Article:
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National town hall meeting on ‘closing the literacy gap’ to be held Thursday

HCCS Trustees Yolanda Navarro Flores (left) and Bruce Austin discuss “Closing the Literacy Gap” with Melanie Lawson, host of Crossroads.

African-American and Hispanic school board members from across the nation gather in Houston from 7:00-9:00 p.m. on Thursday August 15th, for a public Town Hall Meeting to discuss “Closing the Literacy Gap”.

Hosted by Houston Community College System and sponsored by the college, the African-American Caucus of the National Alliance of School Board Members, HISD and North Forest ISD, the town hall meeting will be held in Studio A of the HCCS television station which is located in the Administration Building at 3100 Main Street.

The public is invited attend and participate. The studio doors will close at 6:30 p.m. to prepare for the live broadcast which will air “live” on cable channel 19.

The Town Hall Meeting prefaces a three day “Closing the Literacy Gap” summit of the African-American Caucus that begins Thursday and is aimed at formalizing national strategies that can result in policy decisions to help close the literacy gap in America.

HCCS Trustees Bruce Austin and Yolanda Navarro Flores were guests on Crossroads, a local television talk show, on Sunday to discuss the summit and the serious problem of illiteracy in our nation, state and city.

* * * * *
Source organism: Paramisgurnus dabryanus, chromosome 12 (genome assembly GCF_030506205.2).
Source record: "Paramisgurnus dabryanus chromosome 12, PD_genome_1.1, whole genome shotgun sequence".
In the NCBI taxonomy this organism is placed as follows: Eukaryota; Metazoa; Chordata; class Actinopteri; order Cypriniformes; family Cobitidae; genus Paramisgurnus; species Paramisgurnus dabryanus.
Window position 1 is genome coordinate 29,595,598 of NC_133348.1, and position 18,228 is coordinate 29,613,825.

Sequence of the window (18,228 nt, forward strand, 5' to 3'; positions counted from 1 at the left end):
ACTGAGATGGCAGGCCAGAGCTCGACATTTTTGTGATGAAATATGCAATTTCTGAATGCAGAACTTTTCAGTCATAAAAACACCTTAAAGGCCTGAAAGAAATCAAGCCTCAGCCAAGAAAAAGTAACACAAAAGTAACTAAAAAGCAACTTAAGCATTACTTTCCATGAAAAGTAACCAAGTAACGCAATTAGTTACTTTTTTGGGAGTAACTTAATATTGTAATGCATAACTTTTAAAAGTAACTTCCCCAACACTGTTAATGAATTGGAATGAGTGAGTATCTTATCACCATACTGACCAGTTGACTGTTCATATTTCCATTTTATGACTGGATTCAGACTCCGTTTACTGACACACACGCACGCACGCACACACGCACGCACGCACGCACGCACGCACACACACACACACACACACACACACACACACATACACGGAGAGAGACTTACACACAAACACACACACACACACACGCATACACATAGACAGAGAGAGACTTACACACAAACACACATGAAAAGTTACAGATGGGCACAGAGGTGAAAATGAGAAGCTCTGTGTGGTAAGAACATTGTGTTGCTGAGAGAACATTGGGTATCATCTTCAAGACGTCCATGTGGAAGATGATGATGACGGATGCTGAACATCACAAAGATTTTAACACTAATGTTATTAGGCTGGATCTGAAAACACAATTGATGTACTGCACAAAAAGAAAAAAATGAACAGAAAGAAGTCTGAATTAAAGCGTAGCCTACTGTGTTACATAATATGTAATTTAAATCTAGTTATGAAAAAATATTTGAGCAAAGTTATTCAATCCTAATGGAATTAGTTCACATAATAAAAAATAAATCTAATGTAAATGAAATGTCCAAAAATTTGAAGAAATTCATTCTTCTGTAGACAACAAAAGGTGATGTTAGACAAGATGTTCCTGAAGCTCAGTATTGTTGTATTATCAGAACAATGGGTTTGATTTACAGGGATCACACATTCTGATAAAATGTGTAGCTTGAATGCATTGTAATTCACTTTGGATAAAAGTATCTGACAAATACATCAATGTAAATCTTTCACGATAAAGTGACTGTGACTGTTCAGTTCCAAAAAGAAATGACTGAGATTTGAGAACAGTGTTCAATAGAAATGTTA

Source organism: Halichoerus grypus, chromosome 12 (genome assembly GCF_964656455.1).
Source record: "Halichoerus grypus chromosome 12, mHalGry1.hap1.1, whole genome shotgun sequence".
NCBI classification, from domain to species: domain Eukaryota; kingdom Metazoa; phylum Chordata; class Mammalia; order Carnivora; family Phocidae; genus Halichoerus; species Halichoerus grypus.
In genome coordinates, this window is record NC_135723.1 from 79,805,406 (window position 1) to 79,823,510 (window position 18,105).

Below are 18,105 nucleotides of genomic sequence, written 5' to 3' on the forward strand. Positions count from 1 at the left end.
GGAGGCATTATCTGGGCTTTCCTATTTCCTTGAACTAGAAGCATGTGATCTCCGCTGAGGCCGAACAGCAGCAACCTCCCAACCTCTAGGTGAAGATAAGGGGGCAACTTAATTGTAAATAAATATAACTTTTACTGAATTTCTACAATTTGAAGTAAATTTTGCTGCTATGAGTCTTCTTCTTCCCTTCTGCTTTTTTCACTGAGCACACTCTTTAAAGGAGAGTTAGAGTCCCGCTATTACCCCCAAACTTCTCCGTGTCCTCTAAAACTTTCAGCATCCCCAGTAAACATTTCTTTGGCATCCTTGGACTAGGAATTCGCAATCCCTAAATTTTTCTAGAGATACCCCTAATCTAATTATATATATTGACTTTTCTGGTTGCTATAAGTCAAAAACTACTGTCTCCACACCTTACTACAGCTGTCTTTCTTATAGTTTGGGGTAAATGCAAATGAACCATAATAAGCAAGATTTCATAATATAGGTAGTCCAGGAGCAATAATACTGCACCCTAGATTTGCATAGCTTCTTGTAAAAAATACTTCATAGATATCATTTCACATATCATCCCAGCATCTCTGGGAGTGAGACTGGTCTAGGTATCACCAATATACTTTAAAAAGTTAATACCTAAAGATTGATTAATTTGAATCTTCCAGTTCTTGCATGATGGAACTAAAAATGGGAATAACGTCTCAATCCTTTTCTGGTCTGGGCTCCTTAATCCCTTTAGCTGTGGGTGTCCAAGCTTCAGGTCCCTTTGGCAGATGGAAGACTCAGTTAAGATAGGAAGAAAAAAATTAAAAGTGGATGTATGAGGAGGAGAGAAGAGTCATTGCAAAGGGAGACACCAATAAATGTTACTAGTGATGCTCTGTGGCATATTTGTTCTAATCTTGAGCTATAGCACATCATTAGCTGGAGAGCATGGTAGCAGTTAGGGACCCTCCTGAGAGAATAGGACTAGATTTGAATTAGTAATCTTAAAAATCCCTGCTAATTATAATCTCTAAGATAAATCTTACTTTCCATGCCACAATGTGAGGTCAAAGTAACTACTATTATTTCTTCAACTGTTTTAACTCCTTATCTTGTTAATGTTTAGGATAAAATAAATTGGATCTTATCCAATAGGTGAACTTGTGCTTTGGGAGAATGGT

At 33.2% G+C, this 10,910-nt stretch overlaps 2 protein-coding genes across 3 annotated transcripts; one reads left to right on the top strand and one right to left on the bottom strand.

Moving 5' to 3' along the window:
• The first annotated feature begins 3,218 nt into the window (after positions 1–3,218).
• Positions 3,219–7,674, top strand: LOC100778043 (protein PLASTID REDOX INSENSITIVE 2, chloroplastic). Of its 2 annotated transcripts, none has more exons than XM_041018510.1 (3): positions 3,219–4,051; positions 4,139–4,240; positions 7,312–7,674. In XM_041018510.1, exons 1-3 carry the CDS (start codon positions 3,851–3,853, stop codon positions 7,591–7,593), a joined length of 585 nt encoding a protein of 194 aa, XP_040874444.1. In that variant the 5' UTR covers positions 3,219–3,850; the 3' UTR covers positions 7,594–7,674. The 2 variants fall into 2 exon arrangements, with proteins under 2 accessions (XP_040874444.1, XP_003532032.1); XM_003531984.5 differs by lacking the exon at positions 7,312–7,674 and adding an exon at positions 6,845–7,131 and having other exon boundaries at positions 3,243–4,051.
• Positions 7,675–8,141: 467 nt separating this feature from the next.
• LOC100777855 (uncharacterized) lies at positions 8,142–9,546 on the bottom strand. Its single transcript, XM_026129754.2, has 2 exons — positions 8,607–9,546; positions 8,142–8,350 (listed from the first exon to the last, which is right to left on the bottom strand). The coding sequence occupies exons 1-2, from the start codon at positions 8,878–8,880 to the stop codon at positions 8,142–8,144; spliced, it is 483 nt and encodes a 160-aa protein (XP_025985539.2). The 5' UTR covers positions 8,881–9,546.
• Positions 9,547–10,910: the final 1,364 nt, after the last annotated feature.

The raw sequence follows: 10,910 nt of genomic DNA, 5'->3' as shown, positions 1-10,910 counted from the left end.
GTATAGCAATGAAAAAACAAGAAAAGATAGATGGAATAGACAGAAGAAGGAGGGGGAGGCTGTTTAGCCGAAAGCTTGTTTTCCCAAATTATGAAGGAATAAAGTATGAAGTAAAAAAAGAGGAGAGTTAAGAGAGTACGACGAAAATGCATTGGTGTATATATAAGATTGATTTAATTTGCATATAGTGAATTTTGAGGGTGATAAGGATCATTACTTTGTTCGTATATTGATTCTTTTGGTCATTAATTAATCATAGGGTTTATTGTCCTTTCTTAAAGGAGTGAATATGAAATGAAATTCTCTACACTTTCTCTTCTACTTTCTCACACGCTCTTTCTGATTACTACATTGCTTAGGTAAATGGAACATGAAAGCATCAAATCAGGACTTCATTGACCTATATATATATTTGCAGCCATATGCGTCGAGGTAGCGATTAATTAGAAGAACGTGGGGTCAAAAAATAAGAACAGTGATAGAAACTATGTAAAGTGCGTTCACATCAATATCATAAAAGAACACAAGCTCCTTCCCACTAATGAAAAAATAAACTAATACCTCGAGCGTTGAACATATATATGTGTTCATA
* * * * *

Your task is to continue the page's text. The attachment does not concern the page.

Austin noted there are 24 million functional illiterates in the United States today with another 23 million people that are marginally illiterate. Texas has 2.9 million functional illiterates with 800,000 of those living in Houston.

Quoting from earlier research he had conducted as well as statistics from the national Business Council for Effective Literacy, Austin said that “adult illiteracy costs American business and taxpayers $225 billion annually in lost wages, profits, unrealized tax revenues, prisons, crime and related social ills.”

He added, “$17.9 billion of that loss is in Texas.”
Navarro Flores discussed one major cause of illiteracy-secondary school dropouts.

“According to the Texas Education Agency,” she said, “17,563 students in grades 7-12 dropped out of school last year alone in Texas and 2,844 of those were Houston school dropouts.”

Praising the African-American Caucus for addressing the problem, Navarro Flores added “the percentage of dropouts averages three to four times greater for Hispanic and African-American students than for white students.”

Both trustees praised HCCS for its battle against illiteracy. In operation for more than three decades, the college’s Adult Education program has served 546,727 out-of-school adults with Adult Basic Education, GED preparation, English as a Second Language, or Adult High School classes. HCCS is the fiscal agent for the Houston Literacy Consortium, a 12-partner literacy consortium that is the largest in Texas.